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Dollar firm, oil eases as action on Syria looks delayed

By Richard Hubbard

LONDON (Reuters) - Upbeat economic data from the United States kept the dollar near a four-week high against major currencies on Friday though oil prices fell as expectations of an imminent U.S.-led strike against Syria ebbed.

U.S. stock index futures pointed to a firmer start when Wall Street opens though as more economic numbers due out on private spending and manufacturing activity were likely to add to the growing picture of an economy steadily improving.

However, a holiday weekend in America and month-end positioning by traders was keeping activity light and markets remain worried about the Middle East and the impact of an early withdrawal of stimulus by the Federal Reserve.

"I think the dollar recovery trend remains in place, though we may see a pause over the next few days," said Ian Stannard, head of European foreign exchange strategy at Morgan Stanley.

"The underlying fundamental picture is still there and that comes down to a rise in global yields and a rise in the U.S. dollar that is still going to weigh on the more vulnerable currencies."

Most major equity markets and many emerging currencies looked set to end the week and the month sharply lower as investors pull out of riskier assets in expectation of the Fed action and some form of Western intervention against Syria.

The growing caution was reflected in a Reuters asset allocation poll of 54 fund managers across the United States, Europe and Japan. It showed investors had increased cash holdings to their highest level in a year, while also lifting exposure to equities and cutting bond positions.


Fears of broader conflict in the Middle East have eased slightly after Britain said it would not join any military action, although France said it still backs action to punish Syrian President Bashar al-Assad's government for an apparent poison gas attack on civilians.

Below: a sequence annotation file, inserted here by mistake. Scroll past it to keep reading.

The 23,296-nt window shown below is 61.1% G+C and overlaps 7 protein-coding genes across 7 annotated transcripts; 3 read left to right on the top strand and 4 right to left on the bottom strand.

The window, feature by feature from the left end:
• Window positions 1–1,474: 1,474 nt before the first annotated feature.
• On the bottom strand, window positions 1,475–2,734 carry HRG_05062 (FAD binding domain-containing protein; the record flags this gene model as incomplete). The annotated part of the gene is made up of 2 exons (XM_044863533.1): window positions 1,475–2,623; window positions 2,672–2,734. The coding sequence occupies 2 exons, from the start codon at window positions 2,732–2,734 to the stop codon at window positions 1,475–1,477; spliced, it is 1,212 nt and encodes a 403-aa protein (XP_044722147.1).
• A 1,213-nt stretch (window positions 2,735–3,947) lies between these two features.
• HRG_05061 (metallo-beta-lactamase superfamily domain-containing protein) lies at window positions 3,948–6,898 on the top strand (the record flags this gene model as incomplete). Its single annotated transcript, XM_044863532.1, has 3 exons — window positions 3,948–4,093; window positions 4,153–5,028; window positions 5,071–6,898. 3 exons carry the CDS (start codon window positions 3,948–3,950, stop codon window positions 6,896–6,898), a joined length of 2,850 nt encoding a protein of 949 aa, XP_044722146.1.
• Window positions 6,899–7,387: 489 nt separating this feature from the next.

Any military strike now looks likely to be delayed at least until U.N. investigators report back after leaving Syria on Saturday, with Russia still fiercely opposing any move and China cautioning against any U.N. Security Council action until the investigation is complete.

The easing of tensions over Syria sent Brent crude oil to near $115 a barrel, off highs of $117 set earlier this week when military action seemed imminent. U.S. crude was down 55 cents to $108.25.

"The situation is still volatile," said Alex Yap, an analyst at energy consultancy FGE in Singapore. "If the U.S. decides to attack, prices could be pushed higher."


MSCI's world equity index, which tracks shares in 45 countries, was virtually flat on Friday but was heading for its worst week of the month and its worst month since June.

European shares were feeling the pressure from a drop in oil stocks with the broader STOXX Europe 600 index down 0.5 percent, taking its weekly losses to around 2.1 percent.

Earlier, MSCI's broadest index of Asia-Pacific shares outside Japan finished up about 0.7 percent, managing a 0.1 percent weekly gain but a 1.3 percent monthly loss. Japan's Nikkei lost 0.5 percent despite new data that painted a brighter economic picture.

Currency markets focused on the economic outlook and interest rate differentials after U.S. data on Thursday showed a better-than-expected annual growth of 2.5 percent in the second quarter.

Combined with strength in the U.S. labour market, the data has bolstered the case for the Fed to begin winding down stimulus as early as September.

This has pushed up the interest rate-sensitive two-year U.S. Treasury yield to its highest since early July at 0.3947 percent and the 10-year yield back up to 2.76 percent and lent support to the dollar.

The dollar index, which measures its value against six major currencies, was at 81.994, not far from a four-week high of 82.067 struck on Thursday.

Among emerging currencies, the Indian rupee was trading at 67.36 per dollar, down from Thursday's close of 66.55. It has tumbled 10.4 percent against the dollar so far this month, and looks to be heading for its largest monthly fall ever, according to Thomson Reuters data.

In commodity markets, gold fell one percent to below $1,400 an ounce, moving away from a 3-1/2 month high hit on Wednesday when the fears over Syria prompted a flight to safety.

(Additional reporting by Chris Johnson; editing by Stephen Nisbet)